I noticed there was a problem this morning when the avatars on Twitter were not showing up. I know Twitter uses Amazon S3 to host the avatars but thought the issue was with Twitter because they constantly have problems keeping the service running. I gave little thought that the problem might have been Amazon S3 service instead.
The coverage on the Internet spread like wildfire and the details and speculation can be found many places, including TechMeme which has lots of links and the list is growing.
I am not posting to report the Amazon outage (a million before me have already done so) but more to reflect on it and give some of my thoughts about using services like S3 and EC2 versus other ways of accomplishing the same tasks. I don’t have the answers, just some thoughts and opinion. I would like to hear from readers who may have more experience than I with this.
I have been thinking lately about the best way to host my applications, either in part or full. Right now I use a hosting provider, RailsPlayground, to host a couple Ruby on Rails applications. I have a single VPS setup with them and have never had a problem, but I could. The applications hosted there are small and if the VPS was down for a period of time I doubt it would matter much. The pricing is right but there is no redundancy.
I have a couple additional applications I have been working on and the thought of hosting them is where my concerns are. Hosting them could be done one of several ways:
- Slices/VPS – Slicehost or RailsPlayground
- Clustered Slices – Engine Yard
- Dedicated Server – co-located and managed
- Compute Cloud – Amazon EC2
All options have their strengths and weaknesses with regards to costs, scalability and reliability. My biggest concern at this point is balancing reliability with costs. We can easily through money at the problem if money was no object. Even with virtually unlimited funds such as those Amazon has, they are obviously not excluded from downtime issues.
I don’t know the cause of Amazon’s downtime but do they have S3 or any of the other services running in a single data center? Even if the data center is huge it still has a single point of failure. It could also be their disaster recovery procedures were not tested well enough. I think we will hear more and more coming from Amazon about the exact cause of the problem, any disaster recovery issues and a statement to the effect of why this will not happen again.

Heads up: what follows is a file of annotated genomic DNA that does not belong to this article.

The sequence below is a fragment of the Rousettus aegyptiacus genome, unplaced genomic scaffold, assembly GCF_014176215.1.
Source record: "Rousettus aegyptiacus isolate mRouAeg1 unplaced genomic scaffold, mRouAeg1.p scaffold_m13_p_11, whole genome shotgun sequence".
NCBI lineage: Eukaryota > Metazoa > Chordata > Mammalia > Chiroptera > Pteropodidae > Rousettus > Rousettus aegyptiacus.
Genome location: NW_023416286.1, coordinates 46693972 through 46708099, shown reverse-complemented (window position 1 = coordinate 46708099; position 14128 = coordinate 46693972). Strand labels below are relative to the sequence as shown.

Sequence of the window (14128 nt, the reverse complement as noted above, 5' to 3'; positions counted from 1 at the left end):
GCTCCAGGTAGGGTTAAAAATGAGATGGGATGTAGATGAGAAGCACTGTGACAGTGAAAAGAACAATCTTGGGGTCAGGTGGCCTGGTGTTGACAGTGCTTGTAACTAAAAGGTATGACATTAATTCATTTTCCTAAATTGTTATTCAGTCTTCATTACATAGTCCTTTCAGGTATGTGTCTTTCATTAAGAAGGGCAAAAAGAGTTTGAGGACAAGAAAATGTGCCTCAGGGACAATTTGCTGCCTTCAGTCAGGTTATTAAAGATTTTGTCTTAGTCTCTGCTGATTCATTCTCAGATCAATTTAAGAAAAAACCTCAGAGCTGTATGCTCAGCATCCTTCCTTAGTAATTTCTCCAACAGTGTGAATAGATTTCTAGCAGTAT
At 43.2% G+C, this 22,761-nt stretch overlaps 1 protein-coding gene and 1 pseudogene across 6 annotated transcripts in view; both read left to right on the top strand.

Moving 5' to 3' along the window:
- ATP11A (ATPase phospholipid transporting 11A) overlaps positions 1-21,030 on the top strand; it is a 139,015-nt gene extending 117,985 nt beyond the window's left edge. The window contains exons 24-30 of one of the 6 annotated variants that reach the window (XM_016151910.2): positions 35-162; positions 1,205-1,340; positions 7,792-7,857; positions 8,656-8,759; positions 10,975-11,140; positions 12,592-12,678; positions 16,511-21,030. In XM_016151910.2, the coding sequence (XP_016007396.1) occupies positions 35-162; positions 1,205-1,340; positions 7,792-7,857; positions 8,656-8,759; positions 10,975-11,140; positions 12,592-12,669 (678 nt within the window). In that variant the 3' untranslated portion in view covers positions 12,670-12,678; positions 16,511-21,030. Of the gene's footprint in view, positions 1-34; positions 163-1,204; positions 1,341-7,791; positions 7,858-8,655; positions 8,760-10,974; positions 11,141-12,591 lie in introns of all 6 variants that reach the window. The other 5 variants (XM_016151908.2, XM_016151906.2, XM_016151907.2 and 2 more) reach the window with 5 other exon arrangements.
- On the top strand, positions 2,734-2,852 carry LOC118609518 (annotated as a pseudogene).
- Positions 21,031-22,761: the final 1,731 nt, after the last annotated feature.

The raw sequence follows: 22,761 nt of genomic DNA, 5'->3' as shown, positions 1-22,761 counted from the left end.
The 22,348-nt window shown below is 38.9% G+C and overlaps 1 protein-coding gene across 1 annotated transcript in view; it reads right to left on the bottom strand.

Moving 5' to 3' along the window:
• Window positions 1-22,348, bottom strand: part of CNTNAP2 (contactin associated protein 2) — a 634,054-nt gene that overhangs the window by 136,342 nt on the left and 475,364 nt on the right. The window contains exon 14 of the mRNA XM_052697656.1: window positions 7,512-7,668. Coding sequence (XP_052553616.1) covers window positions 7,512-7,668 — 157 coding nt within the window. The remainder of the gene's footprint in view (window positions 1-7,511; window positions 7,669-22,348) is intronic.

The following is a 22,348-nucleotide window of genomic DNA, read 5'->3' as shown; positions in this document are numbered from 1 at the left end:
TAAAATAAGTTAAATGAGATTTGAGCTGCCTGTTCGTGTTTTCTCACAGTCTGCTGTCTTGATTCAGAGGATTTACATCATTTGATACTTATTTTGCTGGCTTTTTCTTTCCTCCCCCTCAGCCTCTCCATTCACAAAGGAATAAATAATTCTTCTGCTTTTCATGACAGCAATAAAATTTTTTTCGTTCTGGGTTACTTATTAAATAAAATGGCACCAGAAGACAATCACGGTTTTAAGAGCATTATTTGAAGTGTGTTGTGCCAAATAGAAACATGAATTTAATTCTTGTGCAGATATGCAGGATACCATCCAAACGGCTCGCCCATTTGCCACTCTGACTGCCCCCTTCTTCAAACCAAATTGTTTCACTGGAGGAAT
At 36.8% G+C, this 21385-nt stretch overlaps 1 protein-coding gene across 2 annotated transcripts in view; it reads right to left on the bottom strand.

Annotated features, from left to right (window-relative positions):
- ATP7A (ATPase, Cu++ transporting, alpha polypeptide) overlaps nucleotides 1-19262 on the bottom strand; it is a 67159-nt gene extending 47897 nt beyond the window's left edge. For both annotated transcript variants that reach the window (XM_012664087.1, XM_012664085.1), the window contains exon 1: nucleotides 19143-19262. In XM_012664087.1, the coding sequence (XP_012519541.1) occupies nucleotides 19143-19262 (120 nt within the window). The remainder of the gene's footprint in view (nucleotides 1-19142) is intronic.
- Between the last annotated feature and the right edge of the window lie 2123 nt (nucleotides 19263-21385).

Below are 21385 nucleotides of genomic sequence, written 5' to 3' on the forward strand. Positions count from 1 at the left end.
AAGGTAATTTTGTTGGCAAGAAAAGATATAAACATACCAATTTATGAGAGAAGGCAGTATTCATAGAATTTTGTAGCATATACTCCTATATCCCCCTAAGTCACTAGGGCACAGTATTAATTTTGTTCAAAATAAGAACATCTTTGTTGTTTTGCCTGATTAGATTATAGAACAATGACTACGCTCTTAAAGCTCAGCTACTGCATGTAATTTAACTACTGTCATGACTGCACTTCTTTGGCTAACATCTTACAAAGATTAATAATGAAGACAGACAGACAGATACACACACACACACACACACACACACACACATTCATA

Relying on the Cloud
Can we rely on what we put in the cloud to be available? How will we be effected by having our applications unavailable while there is some downtime?
I think I can characterize my use of the cloud by application level, which is probably like other users as well:
Level 1 Application – used daily but can live without, won’t really miss if gone. An example of this type of application is Twitter. Lately, this service has been down more than it has been up, but life goes on.
Level 2 Application – used daily but depending on the day, will be a productivity loss if down. An example of this is Google Docs or GMail.
Level 3 Application – used daily and cannot be down without financial loses. An example of this may be my own web applications I make a living on.
So how can I position my applications to give me the most uptime without throwing money at the problem unnecessarily? I would think a single location with a single database is asking for problems. The solution that stands out in my mind for a solution to my particular problem would be to used managed services hosting the applications on VPS slices on a cluster across multiple data centers, in different states or even continents. I know Engine Yard does this but I don’t know if Amazon does this with EC2. If they don’t, they should. If EC2 was fully down today then Amazon needs to rethink their strategy a bit.
Service Level Agreements
Problems happen to the best of companies and we know uptime is not 100% guaranteed.
Looking at part of Amazon’s Service Level Agreement (SLA), they admit they can’t ensure 100% uptime and will pay customers back for anything less than 99.9% uptime.
AWS will use commercially reasonable efforts to make Amazon S3 available with a Monthly Uptime Percentage (defined below) of at least 99.9% during any monthly billing cycle (the “Service Commitment”). In the event Amazon S3 does not meet the Service Commitment, you will be eligible to receive a Service Credit as described below.
SLAs are a fair statement as to the importance of uptime to the company but no real guarantee. The company gives us their best and will refund anything less, which is more than fair.
Amazon’s S3 downtime today just really got me thinking how risky it could be for users to rely on the cloud for computing. The concept is great but even large companies like Amazon with massive infrastructure are still prone to problems.
It makes me think how I run my business and how I can minimize downtime. I certainly can guarantee 100% that the services I host will never be down. I can only do my best and have a recovery plan.
The same is true for those services like Twitter who takes its share of slams for not being up all the time. Heck, it’s a free service and they have a huge number of users, they are growing and we will experience pain. Amazon S3 has experienced its real issues today and they will get better. We can only learn from mistakes and weaknesses, this will be a learning experience. It has opened my eyes.